Thursday, January 13, 2011

The Spiritual Discipline of Debugging

I've been working on a software problem off and on for many weeks now. It should have been done a few weeks ago, but I keep getting it not quite right. It involves transforming about 100 million lines of data from one format to another, with some complicated rules. Mostly it works, but there are a few lines that convert wrong.

Each time that it fails I have to look at my program and figure out what I did wrong. I was working on it this morning when I had an aha about the debugging process itself. Successfully debugging your own code requires several habits:

1. Be methodical

2. Look at the whole problem

Up until this point, it is could be considered just a mental discipline. But there is an important habit that takes it out of the purely mental domain:

3. Approach your code as if anything you did has an error.

This last habit is humility. The debugging "Eureka!" came when I looked at a line of code that I had reviewed ten times or more, and always assumed that it was of course correct. I decided to think about it one more time, and suddenly saw an error. The program may not be done yet, but I definitely found an important bug. Not because I thought smarter, but because I thought more humbly. The Aha was about the debugging process itself. If you had asked me, I'm not sure I would have emphasized humility as critical to the debugging process.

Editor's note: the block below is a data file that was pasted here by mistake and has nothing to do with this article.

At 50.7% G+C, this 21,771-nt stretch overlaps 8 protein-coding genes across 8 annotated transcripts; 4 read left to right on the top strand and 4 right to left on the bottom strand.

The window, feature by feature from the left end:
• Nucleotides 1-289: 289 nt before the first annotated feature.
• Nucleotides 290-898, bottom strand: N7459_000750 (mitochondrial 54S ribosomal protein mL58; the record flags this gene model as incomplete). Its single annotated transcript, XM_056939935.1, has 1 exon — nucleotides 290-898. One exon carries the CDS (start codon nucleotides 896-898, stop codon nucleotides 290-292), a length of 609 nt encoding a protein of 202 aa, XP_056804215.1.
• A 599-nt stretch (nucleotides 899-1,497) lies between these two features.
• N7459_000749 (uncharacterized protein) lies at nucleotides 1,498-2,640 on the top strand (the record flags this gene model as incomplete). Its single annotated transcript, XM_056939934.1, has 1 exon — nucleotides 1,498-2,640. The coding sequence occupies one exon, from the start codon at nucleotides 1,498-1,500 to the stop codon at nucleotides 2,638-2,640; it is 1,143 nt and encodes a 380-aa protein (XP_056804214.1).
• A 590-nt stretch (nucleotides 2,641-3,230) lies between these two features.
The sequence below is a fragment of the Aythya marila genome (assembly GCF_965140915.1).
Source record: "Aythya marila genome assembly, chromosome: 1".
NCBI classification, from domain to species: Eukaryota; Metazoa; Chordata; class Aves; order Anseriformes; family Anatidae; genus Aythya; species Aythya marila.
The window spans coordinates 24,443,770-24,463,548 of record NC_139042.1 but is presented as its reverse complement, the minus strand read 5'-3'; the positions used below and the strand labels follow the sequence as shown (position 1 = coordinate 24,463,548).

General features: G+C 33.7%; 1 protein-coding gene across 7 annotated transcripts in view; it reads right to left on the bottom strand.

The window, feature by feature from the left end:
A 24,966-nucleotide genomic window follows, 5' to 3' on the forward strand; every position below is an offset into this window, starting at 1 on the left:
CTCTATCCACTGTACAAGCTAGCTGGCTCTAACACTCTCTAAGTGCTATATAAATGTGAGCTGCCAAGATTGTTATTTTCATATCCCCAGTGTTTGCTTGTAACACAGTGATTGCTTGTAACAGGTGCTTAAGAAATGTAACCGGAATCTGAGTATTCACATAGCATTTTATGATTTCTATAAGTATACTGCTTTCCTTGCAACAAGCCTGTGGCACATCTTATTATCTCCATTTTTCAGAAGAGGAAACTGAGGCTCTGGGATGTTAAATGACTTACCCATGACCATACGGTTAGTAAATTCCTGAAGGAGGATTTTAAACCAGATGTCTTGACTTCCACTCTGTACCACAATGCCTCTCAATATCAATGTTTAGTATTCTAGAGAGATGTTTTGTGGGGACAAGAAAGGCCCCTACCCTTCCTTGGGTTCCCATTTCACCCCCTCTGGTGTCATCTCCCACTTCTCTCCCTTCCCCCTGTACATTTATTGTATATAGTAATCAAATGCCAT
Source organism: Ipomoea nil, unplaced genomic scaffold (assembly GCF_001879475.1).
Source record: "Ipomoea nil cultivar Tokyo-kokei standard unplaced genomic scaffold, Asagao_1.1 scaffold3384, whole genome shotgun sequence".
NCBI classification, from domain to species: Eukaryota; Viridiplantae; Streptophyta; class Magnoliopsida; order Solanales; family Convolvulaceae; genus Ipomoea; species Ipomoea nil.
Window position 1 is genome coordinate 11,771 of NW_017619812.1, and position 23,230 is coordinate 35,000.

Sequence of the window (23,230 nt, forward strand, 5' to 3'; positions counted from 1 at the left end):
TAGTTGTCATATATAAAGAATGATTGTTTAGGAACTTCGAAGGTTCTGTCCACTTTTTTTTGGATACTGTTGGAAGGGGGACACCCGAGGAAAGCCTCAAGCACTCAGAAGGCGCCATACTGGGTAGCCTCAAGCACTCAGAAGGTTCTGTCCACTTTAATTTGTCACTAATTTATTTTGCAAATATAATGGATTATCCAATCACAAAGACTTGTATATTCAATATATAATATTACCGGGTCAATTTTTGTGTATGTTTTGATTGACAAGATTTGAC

I leave the application to the rest of life to the reader.

Monday, January 3, 2011

Being versus Acting

I recently had a discussion about "being called" to the ministry. The topic came up of persons who "want to be" a minister, and their reasons. I'm not simply trying to be pedantic about words, go with me on this for bit.

Shift to my work field, software. I have encountered two different kinds of people: those who "want to be a programmer" and those who "want to program." The former group is often attracted to what they see as above average pay, flexible work hours, and a certain (nerdly) status. The second group has a passion for programming and working with computers, and want to do that as a job. One person I know in the former group has slowly bounced from job to job because she wants to "be a project manager." She's quite smart, detail oriented, with good communication skills - but her passion is for the position, not the work.

I wonder about some of our ministers. Do they what want to "be a minister" - or do they want "to minister?"